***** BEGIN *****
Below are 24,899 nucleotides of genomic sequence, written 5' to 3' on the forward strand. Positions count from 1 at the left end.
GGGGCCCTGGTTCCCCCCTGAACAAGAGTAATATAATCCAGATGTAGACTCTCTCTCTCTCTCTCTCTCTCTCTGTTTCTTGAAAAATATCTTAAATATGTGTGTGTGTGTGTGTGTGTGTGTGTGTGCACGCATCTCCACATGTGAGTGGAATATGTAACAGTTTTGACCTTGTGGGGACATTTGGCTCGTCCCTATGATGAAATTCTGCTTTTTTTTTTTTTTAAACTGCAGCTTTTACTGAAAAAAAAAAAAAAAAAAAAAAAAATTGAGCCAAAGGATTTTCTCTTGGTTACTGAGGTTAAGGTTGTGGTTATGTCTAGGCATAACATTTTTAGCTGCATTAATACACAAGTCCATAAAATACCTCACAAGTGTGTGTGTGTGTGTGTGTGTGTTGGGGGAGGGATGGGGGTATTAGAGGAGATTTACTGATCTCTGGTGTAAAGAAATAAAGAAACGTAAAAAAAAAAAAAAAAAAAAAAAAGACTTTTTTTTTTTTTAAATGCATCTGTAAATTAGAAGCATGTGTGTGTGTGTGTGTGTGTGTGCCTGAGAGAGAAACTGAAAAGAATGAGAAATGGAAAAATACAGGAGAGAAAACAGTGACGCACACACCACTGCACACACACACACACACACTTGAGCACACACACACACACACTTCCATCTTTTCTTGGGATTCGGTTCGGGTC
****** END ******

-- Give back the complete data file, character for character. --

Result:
Below are 24,899 nucleotides of genomic sequence, written 5' to 3' on the forward strand. Positions count from 1 at the left end.
GGGGCCCTGGTTCCCCCCTGAACAAGAGTAATATAATCCAGATGTAGACTCTCTCTCTCTCTCTCTCTCTCTCTGTTTCTTGAAAAATATCTTAAATATGTGTGTGTGTGTGTGTGTGTGTGTGTGTGCACGCATCTCCACATGTGAGTGGAATATGTAACAGTTTTGACCTTGTGGGGACATTTGGCTCGTCCCTATGATGAAATTCTGCTTTTTTTTTTTTTTAAACTGCAGCTTTTACTGAAAAAAAAAAAAAAAAAAAAAAAAATTGAGCCAAAGGATTTTCTCTTGGTTACTGAGGTTAAGGTTGTGGTTATGTCTAGGCATAACATTTTTAGCTGCATTAATACACAAGTCCATAAAATACCTCACAAGTGTGTGTGTGTGTGTGTGTGTGTTGGGGGAGGGATGGGGGTATTAGAGGAGATTTACTGATCTCTGGTGTAAAGAAATAAAGAAACGTAAAAAAAAAAAAAAAAAAAAAAAAGACTTTTTTTTTTTTTAAATGCATCTGTAAATTAGAAGCATGTGTGTGTGTGTGTGTGTGTGTGCCTGAGAGAGAAACTGAAAAGAATGAGAAATGGAAAAATACAGGAGAGAAAACAGTGACGCACACACCACTGCACACACACACACACACACTTGAGCACACACACACACACACTTCCATCTTTTCTTGGGATTCGGTTCGGGTC